A few months ago, while I was in Sweden, someone made a duplicate of my debit card and went on a shopping spree in Florida. Sophisticated thieves are apparently now able to manufacture fake cards with real numbers and use them in stores. Someone’s card number can be intercepted virtually anywhere and a new card can be produced from it. This was the second time it has happened to me.
Every Swedish person I talked with about the situation asked the same question, which was not “How did they get your card number?” but rather, “How did they get your PIN code?” Swedes are blown away by the fact that you don’t need a PIN code to make a purchase with a card in America, all you need is the card. And if you’re making a fake card, you can just put a name on it that matches an ID you have, on the off chance that a merchant asks for your ID.
Checks, giros, debits and taxes all cross paths at this point in our discussion. In Sweden people are paid from their jobs in essentially the same automatic way as they pay their bills. On the 25th day of every month, money appears in their accounts automatically. (Good luck going out to eat or to the state-run liquor store Systembolaget on the Friday after the 25th.)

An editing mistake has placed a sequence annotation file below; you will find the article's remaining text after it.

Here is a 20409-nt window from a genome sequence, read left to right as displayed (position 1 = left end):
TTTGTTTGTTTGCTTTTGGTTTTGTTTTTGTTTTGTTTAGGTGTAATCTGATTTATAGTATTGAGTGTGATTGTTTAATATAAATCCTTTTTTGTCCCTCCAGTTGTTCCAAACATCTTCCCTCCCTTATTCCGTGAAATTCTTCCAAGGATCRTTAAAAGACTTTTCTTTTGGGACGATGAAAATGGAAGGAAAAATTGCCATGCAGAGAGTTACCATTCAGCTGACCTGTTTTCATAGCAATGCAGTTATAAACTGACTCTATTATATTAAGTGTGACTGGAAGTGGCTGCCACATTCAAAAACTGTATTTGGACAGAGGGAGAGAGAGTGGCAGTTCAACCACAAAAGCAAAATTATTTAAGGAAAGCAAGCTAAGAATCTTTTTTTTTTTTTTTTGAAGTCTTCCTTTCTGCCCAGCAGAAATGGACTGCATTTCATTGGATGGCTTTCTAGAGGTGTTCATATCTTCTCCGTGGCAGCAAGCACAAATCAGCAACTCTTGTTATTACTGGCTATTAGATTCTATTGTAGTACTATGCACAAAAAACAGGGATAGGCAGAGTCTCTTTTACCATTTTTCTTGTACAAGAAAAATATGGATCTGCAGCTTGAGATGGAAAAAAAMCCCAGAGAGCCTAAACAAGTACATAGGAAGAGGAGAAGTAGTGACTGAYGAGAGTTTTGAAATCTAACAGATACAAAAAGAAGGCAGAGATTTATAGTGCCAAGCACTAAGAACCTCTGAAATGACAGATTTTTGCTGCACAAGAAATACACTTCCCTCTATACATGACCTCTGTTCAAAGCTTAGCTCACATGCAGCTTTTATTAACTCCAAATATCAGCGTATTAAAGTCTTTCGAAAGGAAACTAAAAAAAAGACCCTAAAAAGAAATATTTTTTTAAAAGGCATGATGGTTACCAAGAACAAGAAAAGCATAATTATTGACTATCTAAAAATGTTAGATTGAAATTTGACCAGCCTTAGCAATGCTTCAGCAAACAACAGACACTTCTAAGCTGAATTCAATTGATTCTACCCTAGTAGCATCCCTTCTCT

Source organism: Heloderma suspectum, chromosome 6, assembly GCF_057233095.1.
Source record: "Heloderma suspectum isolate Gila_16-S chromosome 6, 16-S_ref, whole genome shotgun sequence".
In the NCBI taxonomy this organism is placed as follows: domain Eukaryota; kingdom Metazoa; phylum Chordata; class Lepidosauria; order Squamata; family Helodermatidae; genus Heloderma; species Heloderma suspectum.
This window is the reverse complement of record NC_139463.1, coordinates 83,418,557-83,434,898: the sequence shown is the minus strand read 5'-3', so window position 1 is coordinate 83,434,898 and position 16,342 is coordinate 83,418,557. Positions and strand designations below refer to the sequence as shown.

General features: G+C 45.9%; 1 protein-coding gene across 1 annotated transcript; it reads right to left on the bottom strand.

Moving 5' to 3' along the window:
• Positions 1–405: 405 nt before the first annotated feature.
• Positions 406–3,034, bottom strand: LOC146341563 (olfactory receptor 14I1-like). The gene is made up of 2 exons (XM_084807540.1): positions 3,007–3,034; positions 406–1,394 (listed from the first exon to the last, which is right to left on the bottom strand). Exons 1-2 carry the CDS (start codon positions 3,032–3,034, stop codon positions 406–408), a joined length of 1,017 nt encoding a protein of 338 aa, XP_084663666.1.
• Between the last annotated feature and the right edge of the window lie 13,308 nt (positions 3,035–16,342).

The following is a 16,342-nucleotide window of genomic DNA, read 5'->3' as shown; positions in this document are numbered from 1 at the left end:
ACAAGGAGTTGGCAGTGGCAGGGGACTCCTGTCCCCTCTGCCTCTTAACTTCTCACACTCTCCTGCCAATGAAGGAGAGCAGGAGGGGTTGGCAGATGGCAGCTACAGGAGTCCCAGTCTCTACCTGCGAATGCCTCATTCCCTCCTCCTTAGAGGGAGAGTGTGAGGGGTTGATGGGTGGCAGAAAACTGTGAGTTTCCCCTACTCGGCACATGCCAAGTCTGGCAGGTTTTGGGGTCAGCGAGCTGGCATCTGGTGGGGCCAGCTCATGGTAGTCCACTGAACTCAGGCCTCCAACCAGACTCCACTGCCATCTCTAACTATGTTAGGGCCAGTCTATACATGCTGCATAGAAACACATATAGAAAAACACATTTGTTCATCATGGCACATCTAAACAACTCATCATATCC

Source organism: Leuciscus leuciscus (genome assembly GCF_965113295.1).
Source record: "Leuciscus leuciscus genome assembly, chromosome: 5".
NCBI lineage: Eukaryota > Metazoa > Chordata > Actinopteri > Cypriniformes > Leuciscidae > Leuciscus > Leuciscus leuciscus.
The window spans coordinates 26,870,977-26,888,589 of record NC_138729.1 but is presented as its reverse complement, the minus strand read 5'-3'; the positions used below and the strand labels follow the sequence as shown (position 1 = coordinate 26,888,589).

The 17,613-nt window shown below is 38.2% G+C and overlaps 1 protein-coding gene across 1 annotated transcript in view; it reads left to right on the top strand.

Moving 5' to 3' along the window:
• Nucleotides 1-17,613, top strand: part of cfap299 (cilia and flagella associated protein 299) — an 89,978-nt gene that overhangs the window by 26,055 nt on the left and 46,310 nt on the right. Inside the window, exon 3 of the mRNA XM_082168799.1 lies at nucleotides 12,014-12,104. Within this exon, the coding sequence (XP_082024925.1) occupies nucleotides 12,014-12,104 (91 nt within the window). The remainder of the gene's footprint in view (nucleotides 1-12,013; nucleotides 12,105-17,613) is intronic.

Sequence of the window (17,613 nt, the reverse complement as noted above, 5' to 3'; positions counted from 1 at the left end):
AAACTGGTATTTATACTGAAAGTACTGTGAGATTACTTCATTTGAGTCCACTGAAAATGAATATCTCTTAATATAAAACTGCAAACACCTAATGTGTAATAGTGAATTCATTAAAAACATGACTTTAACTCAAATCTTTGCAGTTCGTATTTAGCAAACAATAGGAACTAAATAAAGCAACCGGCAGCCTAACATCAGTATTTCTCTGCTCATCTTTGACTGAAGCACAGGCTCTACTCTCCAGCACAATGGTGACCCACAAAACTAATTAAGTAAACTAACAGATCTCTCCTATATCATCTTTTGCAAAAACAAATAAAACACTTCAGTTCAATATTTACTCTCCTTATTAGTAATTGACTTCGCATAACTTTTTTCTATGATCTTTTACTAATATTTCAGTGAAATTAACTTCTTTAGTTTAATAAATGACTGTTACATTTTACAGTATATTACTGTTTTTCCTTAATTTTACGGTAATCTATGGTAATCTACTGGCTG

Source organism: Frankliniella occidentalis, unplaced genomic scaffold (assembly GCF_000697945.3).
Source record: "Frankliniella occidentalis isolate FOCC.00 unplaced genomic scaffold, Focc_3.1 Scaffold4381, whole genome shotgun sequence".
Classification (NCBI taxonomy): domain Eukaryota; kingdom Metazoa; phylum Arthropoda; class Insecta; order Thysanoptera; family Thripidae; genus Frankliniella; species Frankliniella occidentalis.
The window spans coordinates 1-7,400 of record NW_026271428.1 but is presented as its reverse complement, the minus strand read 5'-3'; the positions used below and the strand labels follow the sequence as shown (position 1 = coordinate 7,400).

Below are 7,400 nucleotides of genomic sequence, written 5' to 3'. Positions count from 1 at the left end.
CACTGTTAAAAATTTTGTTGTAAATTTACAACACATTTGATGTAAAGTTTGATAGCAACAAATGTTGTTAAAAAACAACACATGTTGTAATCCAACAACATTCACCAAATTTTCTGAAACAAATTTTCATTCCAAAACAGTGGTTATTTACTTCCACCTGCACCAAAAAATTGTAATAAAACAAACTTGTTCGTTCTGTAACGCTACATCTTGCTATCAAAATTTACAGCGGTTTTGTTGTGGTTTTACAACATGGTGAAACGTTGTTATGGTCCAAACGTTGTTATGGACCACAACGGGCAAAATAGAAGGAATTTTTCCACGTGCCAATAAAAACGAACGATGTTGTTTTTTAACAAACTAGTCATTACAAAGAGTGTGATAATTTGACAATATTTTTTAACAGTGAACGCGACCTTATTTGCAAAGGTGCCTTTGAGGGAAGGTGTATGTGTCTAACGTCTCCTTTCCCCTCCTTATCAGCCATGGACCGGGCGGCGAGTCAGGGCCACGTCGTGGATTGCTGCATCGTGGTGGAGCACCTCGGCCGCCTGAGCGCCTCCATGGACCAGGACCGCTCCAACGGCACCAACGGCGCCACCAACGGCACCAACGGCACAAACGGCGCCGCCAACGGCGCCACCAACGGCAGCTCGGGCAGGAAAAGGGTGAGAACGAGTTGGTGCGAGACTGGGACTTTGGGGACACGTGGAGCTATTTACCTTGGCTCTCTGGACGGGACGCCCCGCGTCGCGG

Money appearing in your bank account is like direct deposit in America, and this happens with the taxes already deducted, but that’s where the similarity ends as far as taxes are concerned. For Americans, the amount removed from their paycheck is just one piece of a nerve-wracking puzzle that must be assembled in paperwork at the end of the year.
For the majority of Swedes, everything about tax collection is also automatic. Taxes are taken out of your wages before they are deposited into your bank account. At the end of the year when your tax forms come in the mail, all the numbers are already filled in. That is, when you open the envelope, all the numbers are already on the page. All you have to do is confirm that the numbers are correct, which you can do by telephone, text message, or computer. If everything looks right, that’s all you have to do. You’re finished. (There’s more to it if you’re self-employed or a business owner, of course.)
You’re not faced with a stack of confusing forms or the burden of fear if you make a mistake.
I should mention something else as well, that Swedish tax forms are comparatively beautiful. They’re borderline cute even (this year’s forms had a flower and a cartoon kitty cat on the front), colorful, reminiscent of Ikea order forms and easy on the eyes. The tax collection agency, Skatteverket, even has a logo that’s not so bad either.